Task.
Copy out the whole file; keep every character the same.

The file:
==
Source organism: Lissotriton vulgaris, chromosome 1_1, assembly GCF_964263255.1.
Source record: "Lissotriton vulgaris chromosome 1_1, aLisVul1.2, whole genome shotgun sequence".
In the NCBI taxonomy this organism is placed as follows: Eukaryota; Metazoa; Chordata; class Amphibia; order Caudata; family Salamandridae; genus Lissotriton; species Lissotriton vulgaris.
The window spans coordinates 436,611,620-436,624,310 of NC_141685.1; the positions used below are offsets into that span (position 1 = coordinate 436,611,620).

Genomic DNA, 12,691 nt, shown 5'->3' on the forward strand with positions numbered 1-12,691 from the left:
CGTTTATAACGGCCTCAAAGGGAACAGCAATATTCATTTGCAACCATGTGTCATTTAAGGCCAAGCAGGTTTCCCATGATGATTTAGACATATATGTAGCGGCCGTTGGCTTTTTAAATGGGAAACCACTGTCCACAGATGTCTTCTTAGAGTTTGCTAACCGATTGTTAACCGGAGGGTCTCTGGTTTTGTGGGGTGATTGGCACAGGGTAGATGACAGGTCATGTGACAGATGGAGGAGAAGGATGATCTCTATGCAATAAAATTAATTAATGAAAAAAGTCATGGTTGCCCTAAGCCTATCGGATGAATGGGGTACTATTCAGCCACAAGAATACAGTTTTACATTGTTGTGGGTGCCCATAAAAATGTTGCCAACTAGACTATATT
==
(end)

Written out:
Source organism: Lissotriton vulgaris, chromosome 1_1, assembly GCF_964263255.1.
Source record: "Lissotriton vulgaris chromosome 1_1, aLisVul1.2, whole genome shotgun sequence".
In the NCBI taxonomy this organism is placed as follows: Eukaryota; Metazoa; Chordata; class Amphibia; order Caudata; family Salamandridae; genus Lissotriton; species Lissotriton vulgaris.
The window spans coordinates 436,611,620-436,624,310 of NC_141685.1; the positions used below are offsets into that span (position 1 = coordinate 436,611,620).

Genomic DNA, 12,691 nt, shown 5'->3' on the forward strand with positions numbered 1-12,691 from the left:
CGTTTATAACGGCCTCAAAGGGAACAGCAATATTCATTTGCAACCATGTGTCATTTAAGGCCAAGCAGGTTTCCCATGATGATTTAGACATATATGTAGCGGCCGTTGGCTTTTTAAATGGGAAACCACTGTCCACAGATGTCTTCTTAGAGTTTGCTAACCGATTGTTAACCGGAGGGTCTCTGGTTTTGTGGGGTGATTGGCACAGGGTAGATGACAGGTCATGTGACAGATGGAGGAGAAGGATGATCTCTATGCAATAAAATTAATTAATGAAAAAAGTCATGGTTGCCCTAAGCCTATCGGATGAATGGGGTACTATTCAGCCACAAGAATACAGTTTTACATTGTTGTGGGTGCCCATAAAAATGTTGCCAACTAGACTATATT